In Minnesota, four other people sustained injuries while inside a barn, and three more injuries were in another automobile; in all, 17 injuries were confirmed in the state. Across Fillmore, Olmsted, and Winona counties in Minnesota, over 24 farms received widespread, often severe damage, including the destruction of most buildings in some cases. The tornado downed many power lines and utility poles as well, and there was widespread loss of livestock. Entering Whitewater State Park, the tornado splintered "hundreds" of trees, and buildings in the park were badly damaged. After destroying a steel bridge near Elba, the tornado apparently dissipated into straight-line winds, though Grazulis suggested that tornado damage may have continued to near Fountain City, Wisconsin.
Reports indicated that the storm crossed the Mississippi River into Wisconsin, where tornado activity definitely resumed northeast of Fountain City and ended near Colburn. As in Minnesota, damage was discontinuous, implying that two or more tornadoes were involved. Between Fountain City and Colburn, the tornado hit roughly 100 farms, at least 20 of which lost buildings, and produced high-end F3 damage to some homes. "Hundreds" of dead livestock littered the landscape. Beyond Colburn, the tornado(es) likely weakened and reformed into two, perhaps three, others, starting with spotty damage near Hannibal. A farmhouse was swept from its foundation, and fragments of the home were lofted for 7 miles (11 km). The tornado was reportedly exceptionally violent while southwest of Phillips, shortly before dissipation. Five injuries occurred in Wisconsin, though the actual total may have been 12.
Maximum damage intensity was F3 in Iowa and Minnesota and F4 in Wisconsin. The swath of damage between St. Charles and Whitewater State Park, Minnesota, across Olmsted and Winona counties, may have been from a separate thunderstorm, as Grazulis does not count it as part of the same tornado family.
River Falls–Amery–Minong, Wisconsin
|Max rating1||F2 tornado|
|1Most severe tornado damage; see Fujita scale|
This was the second of two long-tracked tornado families in Wisconsin on May 10. It first formed on the outskirts of River Falls and tracked to the north-northeast. Initially, multiple tornadoes were likely present, as damage was discontinuous until the tornado(es) passed east of New Richmond. At that point, a continuous swath of significant damage began and continued to near Amery. Near River Falls, the tornado demolished a summer house, which collapsed onto occupants, injuring four who had been picnicking but had sought safety during the storm. The first fatality, an elderly female, occurred in St. Croix County when her home was leveled, injuring three other people inside. Farther on, in Polk County, two additional deaths took place: one from flying debris, another in a destroyed barn. In Burnett County, the tornado felled a tree, which hit a dairy building, causing a final death. Beyond Amery, scattered, poorly documented destruction occurred for the remainder of the path. A separate tornado likely formed near Minong and dissipated near Gordon, destroying cabins and other small residences. Six injuries occurred across Washburn and Douglas counties, one of which was severe. There were 11 injuries near Amery and 27 along the entire path. Reports from local staff of the American Red Cross indicated that the tornado family destroyed or damaged 113 homes and affected 215 other structures. Collapsing barns killed livestock inside, though the precise number was undetermined. Numerous trees were downed along the path, and utilities were disrupted. The tornado(es) mostly impacted sparsely populated areas. While officially rated F2, the tornado was assigned an F4 rating by Grazulis, based on damage to homes near Amery.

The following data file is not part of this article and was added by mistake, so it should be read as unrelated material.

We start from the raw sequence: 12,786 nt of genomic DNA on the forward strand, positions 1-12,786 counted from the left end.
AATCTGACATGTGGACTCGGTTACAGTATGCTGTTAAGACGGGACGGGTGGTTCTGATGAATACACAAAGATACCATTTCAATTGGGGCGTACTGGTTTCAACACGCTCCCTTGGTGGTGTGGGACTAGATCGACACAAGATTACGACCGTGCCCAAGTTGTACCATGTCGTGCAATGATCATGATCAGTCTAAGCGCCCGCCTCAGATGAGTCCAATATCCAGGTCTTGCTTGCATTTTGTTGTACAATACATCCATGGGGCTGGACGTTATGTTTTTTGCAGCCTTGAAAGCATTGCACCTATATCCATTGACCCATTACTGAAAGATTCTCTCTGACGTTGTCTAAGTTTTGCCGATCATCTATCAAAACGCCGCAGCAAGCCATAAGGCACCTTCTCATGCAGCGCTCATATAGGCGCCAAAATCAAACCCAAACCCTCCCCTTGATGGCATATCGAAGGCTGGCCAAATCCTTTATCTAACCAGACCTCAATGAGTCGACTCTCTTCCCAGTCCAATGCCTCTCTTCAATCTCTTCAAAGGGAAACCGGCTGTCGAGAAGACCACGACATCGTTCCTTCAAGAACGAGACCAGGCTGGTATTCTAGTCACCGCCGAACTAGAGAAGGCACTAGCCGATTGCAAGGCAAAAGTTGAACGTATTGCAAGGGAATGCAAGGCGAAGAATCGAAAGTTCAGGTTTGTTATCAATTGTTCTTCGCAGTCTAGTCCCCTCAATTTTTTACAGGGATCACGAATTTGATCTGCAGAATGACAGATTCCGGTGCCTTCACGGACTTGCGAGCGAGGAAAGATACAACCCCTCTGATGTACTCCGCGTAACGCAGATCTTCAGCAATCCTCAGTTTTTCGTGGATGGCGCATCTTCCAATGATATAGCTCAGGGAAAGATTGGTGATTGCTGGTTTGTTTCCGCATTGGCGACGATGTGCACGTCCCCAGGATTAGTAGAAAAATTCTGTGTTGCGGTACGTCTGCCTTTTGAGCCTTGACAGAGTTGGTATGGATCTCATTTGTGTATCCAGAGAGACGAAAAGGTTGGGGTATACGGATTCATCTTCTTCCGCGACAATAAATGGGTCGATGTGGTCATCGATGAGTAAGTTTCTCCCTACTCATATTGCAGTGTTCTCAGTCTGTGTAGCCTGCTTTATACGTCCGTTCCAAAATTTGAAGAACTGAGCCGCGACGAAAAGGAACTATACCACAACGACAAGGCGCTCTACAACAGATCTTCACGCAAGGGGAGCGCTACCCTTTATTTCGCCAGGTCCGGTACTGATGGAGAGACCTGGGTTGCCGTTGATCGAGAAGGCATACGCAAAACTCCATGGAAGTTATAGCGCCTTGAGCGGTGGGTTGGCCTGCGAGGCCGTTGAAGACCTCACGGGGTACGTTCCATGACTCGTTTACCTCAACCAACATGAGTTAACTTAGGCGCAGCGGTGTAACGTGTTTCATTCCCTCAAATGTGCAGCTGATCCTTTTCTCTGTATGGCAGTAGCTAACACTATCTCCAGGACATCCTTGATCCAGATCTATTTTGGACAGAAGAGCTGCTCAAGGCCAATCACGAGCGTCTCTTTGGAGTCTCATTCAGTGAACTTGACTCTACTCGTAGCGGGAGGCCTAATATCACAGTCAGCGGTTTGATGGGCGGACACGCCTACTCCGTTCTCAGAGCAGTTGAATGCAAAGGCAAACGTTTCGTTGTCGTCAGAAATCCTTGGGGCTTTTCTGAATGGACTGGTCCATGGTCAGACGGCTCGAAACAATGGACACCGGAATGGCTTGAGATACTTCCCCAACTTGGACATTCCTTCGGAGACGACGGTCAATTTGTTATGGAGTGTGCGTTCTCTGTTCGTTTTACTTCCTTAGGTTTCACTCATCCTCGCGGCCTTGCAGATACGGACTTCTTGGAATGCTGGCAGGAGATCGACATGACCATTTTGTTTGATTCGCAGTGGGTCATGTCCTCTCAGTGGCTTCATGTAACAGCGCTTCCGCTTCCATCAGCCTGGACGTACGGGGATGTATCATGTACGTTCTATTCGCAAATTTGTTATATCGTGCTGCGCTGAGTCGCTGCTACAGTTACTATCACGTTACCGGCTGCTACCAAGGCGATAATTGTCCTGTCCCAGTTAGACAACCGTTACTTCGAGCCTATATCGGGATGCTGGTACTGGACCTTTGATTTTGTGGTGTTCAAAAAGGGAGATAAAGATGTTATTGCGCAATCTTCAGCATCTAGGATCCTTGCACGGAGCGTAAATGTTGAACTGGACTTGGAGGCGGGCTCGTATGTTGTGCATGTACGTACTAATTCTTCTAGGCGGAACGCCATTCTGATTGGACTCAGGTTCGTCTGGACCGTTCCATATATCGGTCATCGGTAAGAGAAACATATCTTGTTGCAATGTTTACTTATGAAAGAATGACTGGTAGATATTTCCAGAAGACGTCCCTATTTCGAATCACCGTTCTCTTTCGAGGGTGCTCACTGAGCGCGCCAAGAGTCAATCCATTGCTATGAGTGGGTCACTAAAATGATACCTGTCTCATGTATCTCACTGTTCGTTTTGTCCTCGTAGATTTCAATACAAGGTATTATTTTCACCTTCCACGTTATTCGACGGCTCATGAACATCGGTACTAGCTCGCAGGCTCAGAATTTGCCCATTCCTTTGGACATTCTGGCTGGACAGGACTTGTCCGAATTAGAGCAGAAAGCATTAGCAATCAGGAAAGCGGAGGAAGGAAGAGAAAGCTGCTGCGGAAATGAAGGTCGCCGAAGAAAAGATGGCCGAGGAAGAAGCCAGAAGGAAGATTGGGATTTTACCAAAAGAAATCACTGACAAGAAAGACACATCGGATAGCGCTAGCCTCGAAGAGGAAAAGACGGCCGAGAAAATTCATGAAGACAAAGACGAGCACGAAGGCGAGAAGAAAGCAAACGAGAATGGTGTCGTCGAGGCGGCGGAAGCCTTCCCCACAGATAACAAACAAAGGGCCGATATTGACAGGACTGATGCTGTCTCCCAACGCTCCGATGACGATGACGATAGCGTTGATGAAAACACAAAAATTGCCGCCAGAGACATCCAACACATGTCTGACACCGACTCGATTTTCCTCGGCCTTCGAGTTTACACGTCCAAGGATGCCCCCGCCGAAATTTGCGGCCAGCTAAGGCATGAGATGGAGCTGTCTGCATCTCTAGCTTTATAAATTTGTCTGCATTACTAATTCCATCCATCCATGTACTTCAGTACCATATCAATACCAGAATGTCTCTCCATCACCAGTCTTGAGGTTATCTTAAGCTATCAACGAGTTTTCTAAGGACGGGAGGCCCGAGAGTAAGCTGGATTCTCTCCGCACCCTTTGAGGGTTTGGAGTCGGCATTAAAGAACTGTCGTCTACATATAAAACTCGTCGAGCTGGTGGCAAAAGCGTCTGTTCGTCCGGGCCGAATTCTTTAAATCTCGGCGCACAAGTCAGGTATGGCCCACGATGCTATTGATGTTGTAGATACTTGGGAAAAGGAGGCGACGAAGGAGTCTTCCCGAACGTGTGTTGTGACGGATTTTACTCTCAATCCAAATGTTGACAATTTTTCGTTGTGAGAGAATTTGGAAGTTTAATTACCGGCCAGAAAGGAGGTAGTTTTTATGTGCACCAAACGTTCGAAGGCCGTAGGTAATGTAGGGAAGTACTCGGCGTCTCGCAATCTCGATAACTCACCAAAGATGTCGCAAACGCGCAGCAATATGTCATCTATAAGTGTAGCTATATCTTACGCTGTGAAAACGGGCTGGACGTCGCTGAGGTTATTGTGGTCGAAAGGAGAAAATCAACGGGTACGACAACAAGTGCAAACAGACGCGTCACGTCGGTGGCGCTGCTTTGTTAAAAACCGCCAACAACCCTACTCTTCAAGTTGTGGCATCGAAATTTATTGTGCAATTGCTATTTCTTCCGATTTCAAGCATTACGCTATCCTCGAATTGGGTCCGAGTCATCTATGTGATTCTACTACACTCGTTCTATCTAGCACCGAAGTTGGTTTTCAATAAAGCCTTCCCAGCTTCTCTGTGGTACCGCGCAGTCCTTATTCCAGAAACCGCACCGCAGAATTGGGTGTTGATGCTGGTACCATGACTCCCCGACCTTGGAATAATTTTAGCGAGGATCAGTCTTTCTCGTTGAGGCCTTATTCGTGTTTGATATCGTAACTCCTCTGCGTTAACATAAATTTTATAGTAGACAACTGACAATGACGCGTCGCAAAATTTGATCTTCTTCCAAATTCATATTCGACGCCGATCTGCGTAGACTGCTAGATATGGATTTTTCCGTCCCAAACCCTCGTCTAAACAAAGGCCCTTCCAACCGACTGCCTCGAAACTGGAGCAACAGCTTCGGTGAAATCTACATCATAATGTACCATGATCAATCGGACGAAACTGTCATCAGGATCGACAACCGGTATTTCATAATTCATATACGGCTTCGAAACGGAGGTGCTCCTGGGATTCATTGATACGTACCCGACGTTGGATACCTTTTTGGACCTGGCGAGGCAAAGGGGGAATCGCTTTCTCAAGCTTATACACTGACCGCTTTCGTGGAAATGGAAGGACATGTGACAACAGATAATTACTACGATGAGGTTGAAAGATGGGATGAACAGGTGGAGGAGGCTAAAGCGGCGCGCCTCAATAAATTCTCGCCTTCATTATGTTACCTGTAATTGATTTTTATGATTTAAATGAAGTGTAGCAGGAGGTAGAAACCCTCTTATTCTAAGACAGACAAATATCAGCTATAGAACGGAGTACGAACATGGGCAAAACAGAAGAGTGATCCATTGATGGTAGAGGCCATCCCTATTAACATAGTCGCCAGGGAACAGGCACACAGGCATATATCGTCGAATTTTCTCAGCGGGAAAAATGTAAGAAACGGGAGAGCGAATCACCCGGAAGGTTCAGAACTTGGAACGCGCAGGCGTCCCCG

|All deaths were tornado-related|
According to an old legend—attributed without corroboration to the Huaco, a local Native American tribe—tornadoes, or at least severe ones, could not touch down in Waco, a city located in a geological depression. Supposedly due to the bluffs around the Brazos River, tornadoes and other severe weather were relatively rare and mild in the city. The 1953 storm, however, disproved the myth when it tracked directly through downtown Waco as an F5 tornado. The tornado first formed around 4:10 p.m. CST (22:10 UTC) about 3 miles (5 km) north-northwest of the Lorena community. It quickly began damaging structures, destroying a home near Lorena as it tracked north-northeastward. As it neared Waco, operators of weather radar at Texas A&M University detected a hook echo in association with the parent supercell. This was one of the first times that radar linked tornadogenesis with hook-echo signatures. However, because heavy rain obscured the tornado, it was largely invisible to people in its path. The high-precipitation nature of the parent storm may have heightened the death toll in Waco by delaying appropriate action. The storm also generated baseball-sized hail in its path. The tornado passed close to Hewitt before entering downtown Waco.